Frankie Edgar not only remains one of the elite fighters in the world, he’s the epitome of what a mixed martial artist should be.
He’ll fight anyone. He always makes weight and comes into the cage in superb shape, ready to fight at his highest level.
He’s among the sport’s most consistently entertaining fighters, and he’s accessible and generous with his time.
That is the kind of guy who helped Dana White and Lorenzo Fertitta turn the UFC from a moribund business into a company valued roughly the same as the Dallas Cowboys.
Edgar will take on the fast-rising Yair Rodriguez a week from Saturday on the main card of UFC 211 at American Airlines Arena in Dallas in a fight that on paper looks among the best on a loaded show.
Edgar, though, is 35, and there is a blemish on his record that makes one wonder whether this is the old-school matchmaking that pits an accomplished but fading veteran against the little-known but promising young star.
It’s not that, Edgar insists, and he vows he’s no steppingstone for anyone.
“I feel confident in my ability and I think except for maybe one or two times where I didn’t fight to the best of my ability, I’ve always shown up and gone out there and gave it my all,” he said. “I’ve been fighting pretty much the best guys in the world for the last 10 years or so, and I still think I deserve to be considered in that group.”
That said, he quietly has a trend going that is not good, and is similar to dogged ex-UFC star Urijah Faber. Edgar has won six of his last seven, but since 2012, he’s 6-4.
The notable thing about those four losses is that each of them came in UFC championship matches. Four times, he lost by decision, and three times, they were extremely close. He lost decisions to Benson Henderson at UFC 144 and UFC 150 at lightweight in 2012, then lost a featherweight championship bout to Jose Aldo at UFC 156 on Feb. 2, 2013. And then he lost again in an interim featherweight title fight at UFC 200, when Aldo cruised to a victory by a wide margin.
“That last Aldo fight, it was a clearcut win for him, no question about it,” Edgar said. “But I don’t think there is anything significant about those other ones. In any of them, in all of them, I could have walked away the winner. At this level, when you’re fighting those kinds of guys, there are going to be close fights.”
Edgar is 15-5-1 in his UFC career, but is 12-1 in non-title bouts. That is the mark of an elite and still-relevant fighter.
And while Edgar is hopeful that he can find himself in another title fight later this year, he knows that for multiple reasons that he can’t control, it may not happen.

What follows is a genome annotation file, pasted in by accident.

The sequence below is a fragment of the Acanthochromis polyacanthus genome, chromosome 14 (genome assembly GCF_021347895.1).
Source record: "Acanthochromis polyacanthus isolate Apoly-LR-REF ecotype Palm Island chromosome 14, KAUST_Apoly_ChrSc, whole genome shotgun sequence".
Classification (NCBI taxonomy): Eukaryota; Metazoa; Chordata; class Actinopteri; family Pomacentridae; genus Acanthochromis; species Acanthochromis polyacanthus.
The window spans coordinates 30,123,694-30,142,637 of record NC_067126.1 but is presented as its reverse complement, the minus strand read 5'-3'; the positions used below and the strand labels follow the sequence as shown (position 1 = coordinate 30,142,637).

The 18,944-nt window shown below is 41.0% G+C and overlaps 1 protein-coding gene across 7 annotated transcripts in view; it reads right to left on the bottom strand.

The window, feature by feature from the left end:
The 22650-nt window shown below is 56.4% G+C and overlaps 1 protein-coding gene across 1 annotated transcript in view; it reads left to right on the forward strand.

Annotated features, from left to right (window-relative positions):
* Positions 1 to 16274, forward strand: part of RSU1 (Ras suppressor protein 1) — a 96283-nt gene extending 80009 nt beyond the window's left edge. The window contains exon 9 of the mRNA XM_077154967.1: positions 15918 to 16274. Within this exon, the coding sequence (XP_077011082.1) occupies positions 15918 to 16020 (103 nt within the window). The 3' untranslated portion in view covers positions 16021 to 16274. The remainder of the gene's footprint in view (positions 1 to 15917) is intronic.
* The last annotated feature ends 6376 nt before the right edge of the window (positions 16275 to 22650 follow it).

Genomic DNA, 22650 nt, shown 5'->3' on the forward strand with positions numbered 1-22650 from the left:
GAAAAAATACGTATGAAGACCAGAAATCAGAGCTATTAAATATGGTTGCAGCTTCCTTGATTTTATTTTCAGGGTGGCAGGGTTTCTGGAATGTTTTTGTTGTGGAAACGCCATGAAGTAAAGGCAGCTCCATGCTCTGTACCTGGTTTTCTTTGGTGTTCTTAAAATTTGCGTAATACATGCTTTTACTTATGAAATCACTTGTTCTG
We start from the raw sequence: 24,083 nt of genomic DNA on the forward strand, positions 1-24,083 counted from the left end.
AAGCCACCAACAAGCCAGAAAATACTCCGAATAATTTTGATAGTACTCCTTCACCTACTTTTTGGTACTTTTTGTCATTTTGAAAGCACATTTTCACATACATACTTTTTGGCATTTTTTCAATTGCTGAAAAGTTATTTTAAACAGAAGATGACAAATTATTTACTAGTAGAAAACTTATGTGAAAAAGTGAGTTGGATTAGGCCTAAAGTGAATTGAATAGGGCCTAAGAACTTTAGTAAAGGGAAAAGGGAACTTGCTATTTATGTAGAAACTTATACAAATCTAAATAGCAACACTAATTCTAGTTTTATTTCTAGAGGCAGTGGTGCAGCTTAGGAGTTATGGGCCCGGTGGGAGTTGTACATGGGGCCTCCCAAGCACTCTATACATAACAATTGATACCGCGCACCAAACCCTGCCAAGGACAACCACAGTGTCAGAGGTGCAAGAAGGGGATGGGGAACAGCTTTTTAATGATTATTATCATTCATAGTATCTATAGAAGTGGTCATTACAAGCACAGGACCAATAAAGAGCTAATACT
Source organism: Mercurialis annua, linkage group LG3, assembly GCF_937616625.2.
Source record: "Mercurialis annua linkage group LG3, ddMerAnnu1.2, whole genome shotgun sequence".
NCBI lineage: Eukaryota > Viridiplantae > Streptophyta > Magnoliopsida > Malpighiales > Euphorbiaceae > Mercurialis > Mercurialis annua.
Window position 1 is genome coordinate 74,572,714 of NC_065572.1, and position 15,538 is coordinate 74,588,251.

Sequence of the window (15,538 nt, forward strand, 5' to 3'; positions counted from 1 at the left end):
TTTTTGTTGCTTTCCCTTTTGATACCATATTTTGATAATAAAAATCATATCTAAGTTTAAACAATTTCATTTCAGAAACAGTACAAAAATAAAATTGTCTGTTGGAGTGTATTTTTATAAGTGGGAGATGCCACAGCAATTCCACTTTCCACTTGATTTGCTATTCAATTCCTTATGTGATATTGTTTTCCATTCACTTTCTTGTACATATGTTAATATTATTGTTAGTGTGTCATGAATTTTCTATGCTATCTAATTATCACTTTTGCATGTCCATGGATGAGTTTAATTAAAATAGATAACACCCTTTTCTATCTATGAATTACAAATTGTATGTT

First is the fact that Aldo and Max Holloway will fight next month at UFC 212 for the title. Edgar has lost to Aldo twice, the most recent being at UFC 200 last summer, and so it’s unlikely he’d get another title shot soon if Aldo wins.
It might be different, though, if it is Holloway, whom Edgar hasn’t fought.
The other thing that is out of his hand is the recent matchmaking, which hasn’t exactly been logical. Much attention has been put on middleweight champion Michael Bisping, who made his first title defense last year against Dan Henderson and will defend it later this year against Georges St-Pierre. St-Pierre hasn’t fought in three-and-a-half years and has never fought at middleweight.
That’s created consternation among some fighters. Edgar is certainly not ripping Bisping or others in his shoes for trying to make the most money possible, but he said it’s becoming harder to know what to expect.
“The fighters, I think, would prefer a more orderly structure in terms of how to get a title shot, but I get it as a fan,” Edgar said. “I get it why some of the fighters – take Bisping, who wants to fight GSP – I get that, too. I get it. He’s in a position where he can make some good money fighting a guy like GSP. He’s going to make good money for that fight.
“But I also get it that Anderson [Silva] is upset and doesn’t like what they’re doing with the title picture. I don’t dwell on that too much, but to me, it would make sense if there were a real ranking system, but look, we’re in the entertainment business, and if there are fights people want to see, the UFC is going to make them.”
There are a number of good contenders to fight the Aldo-Holloway winner, with the Edgar-Rodriguez winner and Cub Swanson being chief among them.
The key thing, though, is that despite those title-fight defeats, Edgar has been at or near the top of the game longer than just about anyone else in the UFC.
His level of consistency has been astounding.
That should count for something.
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